A Center-Left coalition is poised to win; But victory is not assured.

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Last year I launched an experiment in prediction. Instead of trying to predict who the successful Democratic nominee would be or which candidate would win, I framed my predictions in terms of three scenarios for successful electoral coalition. …


By Rick Pasquier, Partner at Practus, LLP

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The U.S. Department of Labor (the “DOL” or the “Department”) issued a release dated June 30, 2020 in which it proposes amendments to the “Investment duties” rule under Title I of the Employee Retirement Income Security Act of 1974 (ERISA). Many early commentators believe that the practical effect of the proposed changes will likely be to discourage pension fund managers and advisors to those funds from selecting investments using criteria that that incorporate express environmental, social and governance (commonly known as “ESG”) considerations. …


What Can We Expect?

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SEC Chairman Jay Clayton has continued to engage with investment advisers, fund sponsors, academics, investor advocates and environmentalists on the problem of environmental, social and governance (often referred to as “ESG”) disclosure. His position until now has been of respectful listening and issuing advice that any changes should be within the context of the SEC’s long-standing approach to “materiality” in its integrated disclosure system, which he contrasts with a more prescriptive “one-size-fits-all” approach advocated by some critics and like that recently enacted by the European Union.

In early March, the SEC asked for comments on the “Names Rule” under the Investment Company Act of 1940 (the “1940 Act”). Chief among its questions were those seeking input on the extent to which investors rely on fund names in making decisions and the extent to which more guidance on use of ESG words in fund names would be helpful to investors and capital markets generally. To date the Commission has received 47 written comments (including one by this author) representing a variety of industry groups, law firms, academics and activists and filed notice of one private meeting between SEC Commissioner Hester Peirce, her counsel and representatives of BlackRock. …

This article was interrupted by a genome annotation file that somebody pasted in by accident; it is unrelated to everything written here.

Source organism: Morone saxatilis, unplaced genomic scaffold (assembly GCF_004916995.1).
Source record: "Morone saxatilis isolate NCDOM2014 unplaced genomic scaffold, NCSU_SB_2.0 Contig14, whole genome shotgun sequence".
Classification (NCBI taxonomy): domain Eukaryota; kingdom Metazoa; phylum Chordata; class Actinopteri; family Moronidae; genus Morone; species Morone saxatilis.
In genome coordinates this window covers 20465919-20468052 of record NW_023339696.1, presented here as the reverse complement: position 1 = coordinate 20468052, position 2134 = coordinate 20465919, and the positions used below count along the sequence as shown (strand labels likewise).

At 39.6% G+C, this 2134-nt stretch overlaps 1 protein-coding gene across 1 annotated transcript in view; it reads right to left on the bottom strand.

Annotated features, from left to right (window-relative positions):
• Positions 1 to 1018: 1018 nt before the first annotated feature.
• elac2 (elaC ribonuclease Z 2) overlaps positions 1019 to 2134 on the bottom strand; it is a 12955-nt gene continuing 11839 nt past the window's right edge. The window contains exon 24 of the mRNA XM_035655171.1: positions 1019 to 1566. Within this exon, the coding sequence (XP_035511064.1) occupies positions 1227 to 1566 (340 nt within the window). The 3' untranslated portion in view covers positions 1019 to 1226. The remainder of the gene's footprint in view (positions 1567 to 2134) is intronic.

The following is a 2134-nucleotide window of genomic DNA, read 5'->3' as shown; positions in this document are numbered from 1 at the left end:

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When I was a General Counsel, I worried a lot about the records that my organization was creating. I implemented programs to streamline these records and make sure that people were aware of what they were creating, what they were saving and for how long. The rules-of thumb were pretty basic. “Think first before creating a record.” “Pick up the phone before writing an email.” “Scrutinize your address lines to make sure you weren’t including more people than necessary.” “Don’t describe events inaccurately, even in the most casual email.” …


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When I began my odyssey in election-year prediction in August 2019, I was convinced that the key elements of US economic and policy elite were willing to allow a shift in the center of gravity of US politics to the Center-Left. They would do this if they concluded they had to to build an electoral coalition broad enough reach out to voters outside of the top 10% in income and wealth. To do anything less would be to leave these folks politically homeless and allow the the forces of Right-Nationalism that had transformed the Republican Party to squeak through to another electoral college victory. This narrow victory would be even easier for the Right-Nationalists if enough economy-minded upper-middle class suburban voter were willing to vote for President Trump in the general election. The trouble for the Wall Street and Beltway crowds, and the academics and journalists who provide much of the intellectual weight behind elite opinions, is that the Right-Nationalist coalition is willing to back Trump even as he unravels the key underpinnings of the rule-based international order. This rule-based order has underpinned US dominance of the international system since the 1940s and is an important source of legitimacy for an economic system that has so disproportionately benefited those around the world with the educational and financial resources to capture the benefits. The largest concentrations of these folks in the United States are on the “coasts.” …


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Photo by Jason Leung on Unsplash

When I began this experiment in prediction in August 2019, I believed that the most likely scenario to emerge from the 2020 election would be the shift of American politics to the Center-Left. I saw this a as a way for internationally-minded elites to dump Trump and shore up the rules-based-international order. The coalition would unite traditional business leaders with scientists, environmentalists and other academically-trained experts who understood that in order to win in a two-party system with an electoral college, substantial efforts would need to be made to address the sources of anxiety suffered by people in the lower 80% in socio-economic terms: health care, stagnating living standards, immigration, automation etc. I saw the way that ideas coming out of the Sanders campaign and left-wing proposals for a Green New Deal seemed to be establishing the talking points for the campaign agenda of most Democratic candidates. Moreover, legions of credentialed experts seemed to be on hand to validate the case for these far-reaching proposals. …